“We’re raising our standards,” Newsom said at a news conference, adding that nursing home inspectors will be held to the same testing standards the state requires of nursing home employees. Homes are required to test 25% of their staff every week and ensure that all employees are tested at least once a month.
The failure to provide reliable, systematic testing for inspectors is “crazy, just really alarming,” said David Grabowski, a professor of healthcare policy at Harvard Medical School. “It makes basically no sense that we’ve locked these facilities down since March, keeping families out, only to learn inspectors have been moving from facility to facility without being tested.”
Inspectors told The Times they had faced serious obstacles when they tried to get tested on their own — just like the general public. In some cases, their primary care physicians told them they didn’t meet the criteria for testing. In others, their doctors said there weren’t enough tests available.
“Why is the testing not coming to us?” one inspector asked. “We’re government employees. We’re doing this infection control ... for the government.”
Nursing homes have been ground zero for the pandemic in the United States, suffering a staggering proportion of the deaths from COVID-19. As of Monday, nearly 3,000 nursing home residents and more than 100 staff had died of COVID-19 in California, accounting for nearly 40% of the deaths statewide.
Many nursing home outbreaks are believed to have been sparked by “asymptomatic spread,” in which people who do not know they have the virus unwittingly infect others.
Some nursing home officials said they were shocked by the state’s lack of a comprehensive testing regime and worried that inspectors could be dangerously efficient spreaders of the disease.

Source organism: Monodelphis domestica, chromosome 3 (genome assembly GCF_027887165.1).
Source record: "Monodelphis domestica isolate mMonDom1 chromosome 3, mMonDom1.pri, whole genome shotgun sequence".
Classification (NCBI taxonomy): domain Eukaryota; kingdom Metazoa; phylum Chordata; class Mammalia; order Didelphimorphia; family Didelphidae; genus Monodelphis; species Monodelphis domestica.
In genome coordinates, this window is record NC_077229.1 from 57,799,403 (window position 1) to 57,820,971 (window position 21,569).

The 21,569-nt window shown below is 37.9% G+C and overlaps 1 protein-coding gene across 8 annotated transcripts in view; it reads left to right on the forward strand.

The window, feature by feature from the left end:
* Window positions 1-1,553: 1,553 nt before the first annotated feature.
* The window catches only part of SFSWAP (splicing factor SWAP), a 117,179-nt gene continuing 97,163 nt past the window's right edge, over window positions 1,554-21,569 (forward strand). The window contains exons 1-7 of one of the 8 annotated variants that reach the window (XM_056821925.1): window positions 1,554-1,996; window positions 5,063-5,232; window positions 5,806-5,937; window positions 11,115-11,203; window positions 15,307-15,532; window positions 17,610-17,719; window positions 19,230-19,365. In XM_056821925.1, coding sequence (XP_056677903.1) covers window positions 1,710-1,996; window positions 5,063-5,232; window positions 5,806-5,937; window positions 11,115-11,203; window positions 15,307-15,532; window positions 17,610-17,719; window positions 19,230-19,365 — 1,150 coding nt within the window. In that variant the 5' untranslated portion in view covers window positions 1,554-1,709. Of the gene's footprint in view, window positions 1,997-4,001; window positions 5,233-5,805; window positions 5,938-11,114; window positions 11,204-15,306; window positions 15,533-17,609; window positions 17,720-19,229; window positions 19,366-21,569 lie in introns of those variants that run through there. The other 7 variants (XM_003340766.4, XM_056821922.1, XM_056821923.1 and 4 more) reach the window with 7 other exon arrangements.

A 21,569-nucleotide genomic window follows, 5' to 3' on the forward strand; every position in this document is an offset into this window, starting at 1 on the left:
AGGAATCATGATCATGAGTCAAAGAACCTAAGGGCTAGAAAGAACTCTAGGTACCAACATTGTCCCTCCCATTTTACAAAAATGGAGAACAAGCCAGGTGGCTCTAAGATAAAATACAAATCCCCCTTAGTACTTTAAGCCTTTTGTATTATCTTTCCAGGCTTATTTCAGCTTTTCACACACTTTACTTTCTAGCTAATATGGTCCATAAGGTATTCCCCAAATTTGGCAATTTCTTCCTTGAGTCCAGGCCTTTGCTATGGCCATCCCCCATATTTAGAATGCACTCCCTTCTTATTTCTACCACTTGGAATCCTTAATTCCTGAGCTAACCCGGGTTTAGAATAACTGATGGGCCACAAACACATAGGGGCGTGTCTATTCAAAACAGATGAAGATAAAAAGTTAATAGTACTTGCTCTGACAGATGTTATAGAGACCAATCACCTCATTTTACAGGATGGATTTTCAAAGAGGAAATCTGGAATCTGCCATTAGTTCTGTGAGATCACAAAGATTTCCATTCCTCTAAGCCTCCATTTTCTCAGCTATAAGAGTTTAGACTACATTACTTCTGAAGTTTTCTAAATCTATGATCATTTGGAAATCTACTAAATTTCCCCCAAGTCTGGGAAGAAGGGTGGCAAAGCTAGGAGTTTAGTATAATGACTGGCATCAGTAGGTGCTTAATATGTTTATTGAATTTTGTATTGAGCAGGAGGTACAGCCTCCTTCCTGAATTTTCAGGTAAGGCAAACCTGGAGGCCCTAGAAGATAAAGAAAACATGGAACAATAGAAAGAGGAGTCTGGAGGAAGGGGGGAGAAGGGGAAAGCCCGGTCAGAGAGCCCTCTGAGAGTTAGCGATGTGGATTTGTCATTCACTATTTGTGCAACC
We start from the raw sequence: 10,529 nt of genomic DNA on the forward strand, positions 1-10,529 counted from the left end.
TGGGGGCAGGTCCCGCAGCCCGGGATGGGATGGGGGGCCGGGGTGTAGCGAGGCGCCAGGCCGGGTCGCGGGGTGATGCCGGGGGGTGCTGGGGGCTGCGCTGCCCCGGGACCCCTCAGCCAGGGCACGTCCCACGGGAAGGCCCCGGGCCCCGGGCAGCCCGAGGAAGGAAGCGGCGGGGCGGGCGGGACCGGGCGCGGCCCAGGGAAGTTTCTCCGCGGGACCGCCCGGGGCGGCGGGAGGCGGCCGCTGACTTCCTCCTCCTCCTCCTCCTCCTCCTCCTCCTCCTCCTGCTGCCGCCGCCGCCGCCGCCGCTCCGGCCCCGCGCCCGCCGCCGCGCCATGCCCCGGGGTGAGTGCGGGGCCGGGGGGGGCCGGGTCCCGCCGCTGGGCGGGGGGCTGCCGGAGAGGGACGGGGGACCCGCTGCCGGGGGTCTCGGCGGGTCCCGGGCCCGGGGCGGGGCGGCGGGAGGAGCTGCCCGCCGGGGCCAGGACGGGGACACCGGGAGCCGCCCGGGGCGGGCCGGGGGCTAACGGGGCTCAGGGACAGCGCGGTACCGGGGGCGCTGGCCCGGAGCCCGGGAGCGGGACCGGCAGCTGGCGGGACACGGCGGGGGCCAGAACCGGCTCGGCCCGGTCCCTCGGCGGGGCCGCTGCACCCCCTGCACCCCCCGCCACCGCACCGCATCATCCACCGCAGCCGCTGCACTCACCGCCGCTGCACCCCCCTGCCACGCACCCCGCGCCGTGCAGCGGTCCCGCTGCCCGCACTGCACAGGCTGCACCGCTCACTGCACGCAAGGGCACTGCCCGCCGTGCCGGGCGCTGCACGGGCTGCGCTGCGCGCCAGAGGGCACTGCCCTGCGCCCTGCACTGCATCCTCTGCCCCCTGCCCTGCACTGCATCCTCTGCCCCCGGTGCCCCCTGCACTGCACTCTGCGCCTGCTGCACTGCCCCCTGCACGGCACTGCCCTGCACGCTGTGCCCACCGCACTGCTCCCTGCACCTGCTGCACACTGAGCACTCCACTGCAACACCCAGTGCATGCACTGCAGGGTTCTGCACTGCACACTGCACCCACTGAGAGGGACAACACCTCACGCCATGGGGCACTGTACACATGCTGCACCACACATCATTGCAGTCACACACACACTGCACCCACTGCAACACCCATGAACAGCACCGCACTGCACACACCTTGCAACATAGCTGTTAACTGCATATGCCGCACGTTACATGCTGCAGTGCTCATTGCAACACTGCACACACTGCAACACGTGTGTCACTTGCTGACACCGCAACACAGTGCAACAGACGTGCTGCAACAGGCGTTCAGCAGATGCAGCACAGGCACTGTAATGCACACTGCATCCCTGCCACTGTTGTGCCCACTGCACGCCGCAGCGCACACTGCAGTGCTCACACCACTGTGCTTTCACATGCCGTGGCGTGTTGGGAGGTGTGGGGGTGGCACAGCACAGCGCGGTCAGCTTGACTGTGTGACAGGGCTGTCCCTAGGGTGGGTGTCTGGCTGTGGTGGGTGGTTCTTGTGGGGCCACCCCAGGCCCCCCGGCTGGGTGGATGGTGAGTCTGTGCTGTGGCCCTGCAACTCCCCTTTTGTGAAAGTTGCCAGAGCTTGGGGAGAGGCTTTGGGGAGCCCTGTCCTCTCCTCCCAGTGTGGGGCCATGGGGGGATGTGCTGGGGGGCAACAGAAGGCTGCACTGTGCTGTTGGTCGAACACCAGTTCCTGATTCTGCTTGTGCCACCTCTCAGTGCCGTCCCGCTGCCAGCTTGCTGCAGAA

“I’m blown away,” said Dr. Michael Wasserman, medical director of the Eisenberg Village nursing home in Reseda and president of the California Assn. of Long Term Care Medicine, which represents doctors, nurses and others working in nursing homes. “So you have inspectors going around to different facilities who haven’t been tested? It just makes no sense.”
Wasserman is not alone.
When nursing home administrators find out the inspectors haven’t been tested, “they are absolutely, visibly shocked,” an inspector from Southern California told The Times. “They only let us in because we’re the state; they’re scared to say no.”
An inspector working in Central California added: “We’re missing the whole point of public health 101, and we’re the public health department.”
Elder advocates accuse the state of abdicating its responsibility to police nursing homes at a critical moment.
The lack of testing for nursing home inspectors marks the latest failure by California health officials to take the necessary measures to prevent the coronavirus from spreading to some of the state’s most vulnerable institutions.